Nicholas von Hoffman writes in The Nation:
Paul is the contender who seems to understand that the Federal Reserve Board is not the Vatican and that its chairman, Ben Bernanke, is not the pope. It's a fixed practice by our politicians to treat whoever is the chairman of the Fed as though he were endowed with infallible powers.
On Wall Street, the sharper ones know better. They understand that lowering interest rates every time the stock market swoons will eventually, or even a lot sooner, bring a world of pain down on us. As it is, thanks to the Fed, interest rates are lower than the rate of inflation. This anomalous condition is called "negative interest," and for savers it means that their money is disappearing even as it rests safely tucked away in certificates of deposit.
Our country's pervasive monetary ignorance is finally yielding to the wise instruction of Ron Paul and the bitter lessons of current experience. Inflation has been a problem in this country for many years, primarily from the fractional reserve banking practices of the Federal Reserve system. To Catholics who are interested in the moral problems behind economic phenomena, I urge a reading of this great essay by Professor Jorg Guido Hulsmann called "The Cultural and Spiritual Legacy of Fiat Inflation":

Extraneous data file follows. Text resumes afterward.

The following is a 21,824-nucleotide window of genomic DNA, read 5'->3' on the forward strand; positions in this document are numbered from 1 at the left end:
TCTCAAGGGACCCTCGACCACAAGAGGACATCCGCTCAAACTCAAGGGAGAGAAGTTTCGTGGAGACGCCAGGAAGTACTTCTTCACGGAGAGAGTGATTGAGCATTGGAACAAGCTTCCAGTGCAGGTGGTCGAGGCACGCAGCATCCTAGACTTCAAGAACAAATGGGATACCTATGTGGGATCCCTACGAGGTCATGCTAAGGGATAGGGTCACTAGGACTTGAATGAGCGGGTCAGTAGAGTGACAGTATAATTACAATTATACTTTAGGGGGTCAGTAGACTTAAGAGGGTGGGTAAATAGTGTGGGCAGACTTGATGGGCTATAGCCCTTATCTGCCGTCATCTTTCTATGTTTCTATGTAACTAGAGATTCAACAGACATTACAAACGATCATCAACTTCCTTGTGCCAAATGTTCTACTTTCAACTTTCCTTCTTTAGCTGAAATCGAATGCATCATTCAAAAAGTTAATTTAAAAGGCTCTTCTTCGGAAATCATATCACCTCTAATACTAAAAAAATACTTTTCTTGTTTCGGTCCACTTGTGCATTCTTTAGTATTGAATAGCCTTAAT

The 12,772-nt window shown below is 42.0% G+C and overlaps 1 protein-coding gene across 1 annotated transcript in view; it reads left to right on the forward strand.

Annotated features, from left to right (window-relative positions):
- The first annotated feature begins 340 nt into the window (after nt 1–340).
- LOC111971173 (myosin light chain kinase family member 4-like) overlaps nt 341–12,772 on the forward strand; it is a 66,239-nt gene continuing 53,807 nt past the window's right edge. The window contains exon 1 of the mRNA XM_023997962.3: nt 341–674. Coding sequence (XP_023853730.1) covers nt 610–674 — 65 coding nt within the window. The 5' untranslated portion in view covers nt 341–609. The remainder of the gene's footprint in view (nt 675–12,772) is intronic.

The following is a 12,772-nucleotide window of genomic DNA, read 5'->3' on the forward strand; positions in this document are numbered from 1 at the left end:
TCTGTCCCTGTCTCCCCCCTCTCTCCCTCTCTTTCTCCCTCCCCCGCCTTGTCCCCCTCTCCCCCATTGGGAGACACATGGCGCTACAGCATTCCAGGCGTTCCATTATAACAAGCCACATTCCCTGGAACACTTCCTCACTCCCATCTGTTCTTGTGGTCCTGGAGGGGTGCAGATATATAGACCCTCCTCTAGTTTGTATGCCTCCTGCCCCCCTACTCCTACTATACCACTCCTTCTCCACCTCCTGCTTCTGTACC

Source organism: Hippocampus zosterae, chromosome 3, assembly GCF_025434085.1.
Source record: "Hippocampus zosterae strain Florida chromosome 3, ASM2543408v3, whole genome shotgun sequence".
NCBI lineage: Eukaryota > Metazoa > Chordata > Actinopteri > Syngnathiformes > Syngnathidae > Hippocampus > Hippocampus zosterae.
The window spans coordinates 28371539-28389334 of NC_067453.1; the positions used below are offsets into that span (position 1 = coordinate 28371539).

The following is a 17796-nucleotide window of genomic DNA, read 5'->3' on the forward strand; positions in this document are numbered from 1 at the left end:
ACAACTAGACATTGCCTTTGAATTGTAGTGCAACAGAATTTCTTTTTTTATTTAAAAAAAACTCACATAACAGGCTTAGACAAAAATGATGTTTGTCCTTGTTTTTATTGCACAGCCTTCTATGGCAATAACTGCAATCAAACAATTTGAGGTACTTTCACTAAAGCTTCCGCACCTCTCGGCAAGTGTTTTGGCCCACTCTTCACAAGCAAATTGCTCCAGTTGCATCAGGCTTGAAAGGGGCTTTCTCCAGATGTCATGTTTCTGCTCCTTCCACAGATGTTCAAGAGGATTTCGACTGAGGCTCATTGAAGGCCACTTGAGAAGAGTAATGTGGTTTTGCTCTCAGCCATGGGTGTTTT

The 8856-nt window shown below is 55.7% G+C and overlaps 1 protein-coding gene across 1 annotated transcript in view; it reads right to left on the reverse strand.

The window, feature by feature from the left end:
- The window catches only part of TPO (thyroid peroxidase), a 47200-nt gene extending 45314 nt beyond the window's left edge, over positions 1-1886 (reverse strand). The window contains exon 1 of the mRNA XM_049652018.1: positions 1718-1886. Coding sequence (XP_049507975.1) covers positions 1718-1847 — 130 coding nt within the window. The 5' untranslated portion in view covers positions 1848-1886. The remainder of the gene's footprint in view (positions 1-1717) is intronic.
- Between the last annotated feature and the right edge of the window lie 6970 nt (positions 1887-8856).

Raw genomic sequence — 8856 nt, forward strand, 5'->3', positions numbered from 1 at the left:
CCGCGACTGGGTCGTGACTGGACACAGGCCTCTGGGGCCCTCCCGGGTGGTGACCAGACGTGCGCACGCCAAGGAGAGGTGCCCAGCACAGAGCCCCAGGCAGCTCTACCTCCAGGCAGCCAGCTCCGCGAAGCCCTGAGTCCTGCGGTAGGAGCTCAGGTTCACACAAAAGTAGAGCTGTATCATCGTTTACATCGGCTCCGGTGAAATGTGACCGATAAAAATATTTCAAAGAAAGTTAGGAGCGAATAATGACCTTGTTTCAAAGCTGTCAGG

The spiritual dimension of these inflation-induced habits seems to be obvious. Money and financial questions come to play an exaggerated role in the life of man. Inflation makes society materialistic. More and more people strive for money income at the expense of personal happiness. Inflation-induced geographical mobility artificially weakens family bonds and patriotic loyalty. Many of those who tend to be greedy, envious, and niggardly anyway fall prey to sin. Even those who are not so inclined by their natures will be exposed to temptations they would not otherwise have felt. And because the vagaries of the financial markets also provide a ready excuse for an excessively parsimonious use of one’s money, donations for charitable institutions will decline.